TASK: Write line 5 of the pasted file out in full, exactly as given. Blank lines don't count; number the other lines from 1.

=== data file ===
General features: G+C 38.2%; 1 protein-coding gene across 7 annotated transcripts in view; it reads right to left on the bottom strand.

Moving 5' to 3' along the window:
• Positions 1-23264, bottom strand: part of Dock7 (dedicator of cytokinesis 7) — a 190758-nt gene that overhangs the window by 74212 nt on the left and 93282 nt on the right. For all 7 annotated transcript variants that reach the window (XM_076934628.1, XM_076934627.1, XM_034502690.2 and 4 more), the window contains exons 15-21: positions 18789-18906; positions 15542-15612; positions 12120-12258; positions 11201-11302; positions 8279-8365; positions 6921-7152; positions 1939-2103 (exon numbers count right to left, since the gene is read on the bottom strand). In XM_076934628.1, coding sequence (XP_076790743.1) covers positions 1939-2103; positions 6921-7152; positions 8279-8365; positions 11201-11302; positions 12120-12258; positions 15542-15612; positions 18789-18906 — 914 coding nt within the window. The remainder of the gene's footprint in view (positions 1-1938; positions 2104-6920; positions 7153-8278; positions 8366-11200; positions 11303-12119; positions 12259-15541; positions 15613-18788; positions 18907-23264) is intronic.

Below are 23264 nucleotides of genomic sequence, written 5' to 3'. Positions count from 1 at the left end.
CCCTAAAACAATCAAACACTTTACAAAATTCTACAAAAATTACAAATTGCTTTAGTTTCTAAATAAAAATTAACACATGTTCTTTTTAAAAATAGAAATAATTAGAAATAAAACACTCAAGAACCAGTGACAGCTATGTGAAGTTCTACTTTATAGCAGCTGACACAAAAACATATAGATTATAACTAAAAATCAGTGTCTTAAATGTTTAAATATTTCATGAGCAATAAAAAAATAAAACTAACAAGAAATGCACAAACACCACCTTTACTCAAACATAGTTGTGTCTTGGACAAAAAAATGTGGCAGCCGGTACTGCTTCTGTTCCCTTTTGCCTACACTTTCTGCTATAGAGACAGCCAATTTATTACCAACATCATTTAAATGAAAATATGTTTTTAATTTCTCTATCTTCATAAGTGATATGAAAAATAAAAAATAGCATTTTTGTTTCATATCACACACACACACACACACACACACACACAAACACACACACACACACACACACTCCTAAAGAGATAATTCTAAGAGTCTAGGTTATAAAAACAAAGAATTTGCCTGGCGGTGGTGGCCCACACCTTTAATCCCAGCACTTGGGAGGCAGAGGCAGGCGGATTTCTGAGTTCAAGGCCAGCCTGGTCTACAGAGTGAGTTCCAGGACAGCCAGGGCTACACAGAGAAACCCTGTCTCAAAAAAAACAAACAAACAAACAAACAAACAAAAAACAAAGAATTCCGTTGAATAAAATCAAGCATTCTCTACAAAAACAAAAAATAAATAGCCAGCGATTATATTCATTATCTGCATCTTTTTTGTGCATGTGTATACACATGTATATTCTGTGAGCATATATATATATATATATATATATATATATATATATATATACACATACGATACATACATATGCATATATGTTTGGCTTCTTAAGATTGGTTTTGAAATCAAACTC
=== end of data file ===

CCCTAAAACAATCAAACACTTTACAAAATTCTACAAAAATTACAAATTGCTTTAGTTTCTAAATAAAAATTAACACATGTTCTTTTTAAAAATAGAAATAATTAGAAATAAAACACTCAAGAACCAGTGACAGCTATGTGAAGTTCTACTTTATAGCAGCTGACACAAAAACATATAGATTATAACTAAAAATCAGTGTCTTAAATGTTTAAATATTTCATGAGCAATAAAAAAATAAAACTAACAAGAAATGCACAAACACCACCTTTACTCAAACATAGTTGTGTCTTGGACAAAAAAATGTGGCAGCCGGTACTGCTTCTGTTCCCTTTTGCCTACACTTTCTGCTATAGAGACAGCCAATTTATTACCAACATCATTTAAATGAAAATATGTTTTTAATTTCTCTATCTTCATAAGTGATATGAAAAATAAAAAATAGCATTTTTGTTTCATATCACACACACACACACACACACACACACACAAACACACACACACACACACACACTCCTAAAGAGATAATTCTAAGAGTCTAGGTTATAAAAACAAAGAATTTGCCTGGCGGTGGTGGCCCACACCTTTAATCCCAGCACTTGGGAGGCAGAGGCAGGCGGATTTCTGAGTTCAAGGCCAGCCTGGTCTACAGAGTGAGTTCCAGGACAGCCAGGGCTACACAGAGAAACCCTGTCTCAAAAAAAACAAACAAACAAACAAACAAACAAAAAACAAAGAATTCCGTTGAATAAAATCAAGCATTCTCTACAAAAACAAAAAATAAATAGCCAGCGATTATATTCATTATCTGCATCTTTTTTGTGCATGTGTATACACATGTATATTCTGTGAGCATATATATATATATATATATATATATATATATATATATATACACATACGATACATACATATGCATATATGTTTGGCTTCTTAAGATTGGTTTTGAAATCAAACTC